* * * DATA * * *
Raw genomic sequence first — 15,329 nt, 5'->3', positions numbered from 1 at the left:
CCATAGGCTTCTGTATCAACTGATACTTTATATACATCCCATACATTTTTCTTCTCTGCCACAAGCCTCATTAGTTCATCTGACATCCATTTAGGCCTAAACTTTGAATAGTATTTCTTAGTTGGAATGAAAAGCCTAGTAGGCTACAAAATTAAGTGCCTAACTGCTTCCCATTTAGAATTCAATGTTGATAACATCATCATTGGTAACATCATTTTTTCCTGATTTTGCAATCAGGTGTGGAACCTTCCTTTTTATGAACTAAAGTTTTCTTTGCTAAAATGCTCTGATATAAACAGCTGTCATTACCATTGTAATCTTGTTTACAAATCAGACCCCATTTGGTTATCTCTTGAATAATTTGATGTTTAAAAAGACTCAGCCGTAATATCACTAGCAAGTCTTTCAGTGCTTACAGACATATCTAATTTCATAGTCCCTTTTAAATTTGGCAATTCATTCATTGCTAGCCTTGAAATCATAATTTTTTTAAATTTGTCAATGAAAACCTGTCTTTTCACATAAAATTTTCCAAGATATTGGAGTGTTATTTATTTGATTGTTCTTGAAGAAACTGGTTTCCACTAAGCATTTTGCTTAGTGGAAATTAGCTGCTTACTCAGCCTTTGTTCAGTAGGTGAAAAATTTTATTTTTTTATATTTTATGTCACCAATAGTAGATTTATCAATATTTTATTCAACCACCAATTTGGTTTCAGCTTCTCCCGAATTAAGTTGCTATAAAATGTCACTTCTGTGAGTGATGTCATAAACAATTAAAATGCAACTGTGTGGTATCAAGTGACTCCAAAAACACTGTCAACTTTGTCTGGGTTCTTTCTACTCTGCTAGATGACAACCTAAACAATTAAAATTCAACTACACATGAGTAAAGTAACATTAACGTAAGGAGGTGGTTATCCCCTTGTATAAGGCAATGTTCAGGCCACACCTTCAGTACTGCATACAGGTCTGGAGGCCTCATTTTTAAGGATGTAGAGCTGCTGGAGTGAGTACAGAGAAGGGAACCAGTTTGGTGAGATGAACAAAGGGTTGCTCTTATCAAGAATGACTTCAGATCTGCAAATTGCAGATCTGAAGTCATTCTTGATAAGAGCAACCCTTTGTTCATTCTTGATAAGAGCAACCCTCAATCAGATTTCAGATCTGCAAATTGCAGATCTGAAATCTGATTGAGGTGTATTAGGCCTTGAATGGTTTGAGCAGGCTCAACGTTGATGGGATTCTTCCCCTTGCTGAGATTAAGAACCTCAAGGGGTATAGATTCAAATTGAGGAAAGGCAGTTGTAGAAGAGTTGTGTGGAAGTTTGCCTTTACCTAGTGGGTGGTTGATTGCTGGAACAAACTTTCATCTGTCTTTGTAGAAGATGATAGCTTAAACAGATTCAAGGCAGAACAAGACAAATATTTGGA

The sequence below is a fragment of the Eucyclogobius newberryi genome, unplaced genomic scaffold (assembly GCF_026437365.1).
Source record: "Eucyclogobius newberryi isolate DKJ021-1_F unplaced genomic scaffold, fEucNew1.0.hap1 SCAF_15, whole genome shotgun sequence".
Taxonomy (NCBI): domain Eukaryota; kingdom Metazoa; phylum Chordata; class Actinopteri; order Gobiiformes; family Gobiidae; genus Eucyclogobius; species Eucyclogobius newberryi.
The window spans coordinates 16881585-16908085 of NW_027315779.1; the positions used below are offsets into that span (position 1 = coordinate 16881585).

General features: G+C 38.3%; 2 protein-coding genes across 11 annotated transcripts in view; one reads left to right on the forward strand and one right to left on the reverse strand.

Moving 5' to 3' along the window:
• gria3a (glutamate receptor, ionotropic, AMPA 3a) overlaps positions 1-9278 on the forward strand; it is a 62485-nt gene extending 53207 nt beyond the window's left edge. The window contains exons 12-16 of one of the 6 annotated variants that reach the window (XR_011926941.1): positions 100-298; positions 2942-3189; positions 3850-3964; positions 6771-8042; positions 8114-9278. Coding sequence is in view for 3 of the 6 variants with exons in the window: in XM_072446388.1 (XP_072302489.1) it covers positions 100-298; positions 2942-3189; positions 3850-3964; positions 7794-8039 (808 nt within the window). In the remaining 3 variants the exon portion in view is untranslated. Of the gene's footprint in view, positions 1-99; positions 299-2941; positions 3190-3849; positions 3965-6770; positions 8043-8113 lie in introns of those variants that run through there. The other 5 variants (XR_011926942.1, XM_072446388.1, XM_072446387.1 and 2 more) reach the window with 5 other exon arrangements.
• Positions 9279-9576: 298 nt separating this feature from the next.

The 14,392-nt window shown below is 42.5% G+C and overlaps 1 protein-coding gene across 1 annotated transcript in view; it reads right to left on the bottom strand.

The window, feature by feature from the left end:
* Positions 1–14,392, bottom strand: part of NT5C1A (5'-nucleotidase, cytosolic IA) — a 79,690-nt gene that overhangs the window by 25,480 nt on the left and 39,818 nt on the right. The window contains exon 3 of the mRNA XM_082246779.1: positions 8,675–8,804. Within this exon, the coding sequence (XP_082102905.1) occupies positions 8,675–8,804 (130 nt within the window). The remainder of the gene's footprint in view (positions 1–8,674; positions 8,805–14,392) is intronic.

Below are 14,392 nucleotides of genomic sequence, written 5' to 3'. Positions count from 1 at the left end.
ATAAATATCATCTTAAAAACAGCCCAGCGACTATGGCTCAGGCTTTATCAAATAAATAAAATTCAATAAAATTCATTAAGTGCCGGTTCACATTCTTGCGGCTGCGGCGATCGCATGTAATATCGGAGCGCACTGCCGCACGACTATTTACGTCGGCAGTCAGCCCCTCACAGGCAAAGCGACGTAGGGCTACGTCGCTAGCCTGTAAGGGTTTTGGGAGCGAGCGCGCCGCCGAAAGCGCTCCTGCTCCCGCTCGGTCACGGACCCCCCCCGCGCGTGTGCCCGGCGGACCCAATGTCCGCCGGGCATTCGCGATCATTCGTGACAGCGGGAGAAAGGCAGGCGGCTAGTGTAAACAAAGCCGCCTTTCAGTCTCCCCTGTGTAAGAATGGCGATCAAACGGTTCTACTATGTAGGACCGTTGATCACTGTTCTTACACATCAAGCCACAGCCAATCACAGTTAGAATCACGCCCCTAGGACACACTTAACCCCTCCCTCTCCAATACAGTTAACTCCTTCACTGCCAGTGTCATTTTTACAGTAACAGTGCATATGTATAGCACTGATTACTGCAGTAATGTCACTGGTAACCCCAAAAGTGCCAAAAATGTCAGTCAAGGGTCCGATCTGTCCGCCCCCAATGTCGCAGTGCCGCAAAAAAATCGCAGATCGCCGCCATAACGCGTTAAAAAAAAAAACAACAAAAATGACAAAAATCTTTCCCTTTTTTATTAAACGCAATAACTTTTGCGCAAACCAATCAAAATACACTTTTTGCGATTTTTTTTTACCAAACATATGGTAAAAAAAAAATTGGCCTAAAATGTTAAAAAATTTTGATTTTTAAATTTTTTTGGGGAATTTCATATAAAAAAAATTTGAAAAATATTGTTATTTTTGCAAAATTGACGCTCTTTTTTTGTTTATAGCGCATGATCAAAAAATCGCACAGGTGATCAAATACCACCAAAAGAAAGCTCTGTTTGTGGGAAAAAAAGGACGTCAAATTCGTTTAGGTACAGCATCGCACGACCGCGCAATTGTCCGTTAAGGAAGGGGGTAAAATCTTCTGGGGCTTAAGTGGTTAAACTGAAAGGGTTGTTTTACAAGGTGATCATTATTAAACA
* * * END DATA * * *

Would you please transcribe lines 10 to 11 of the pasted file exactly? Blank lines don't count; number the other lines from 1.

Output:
• Positions 9279-9576: 298 nt separating this feature from the next.

The 14,392-nt window shown below is 42.5% G+C and overlaps 1 protein-coding gene across 1 annotated transcript in view; it reads right to left on the bottom strand.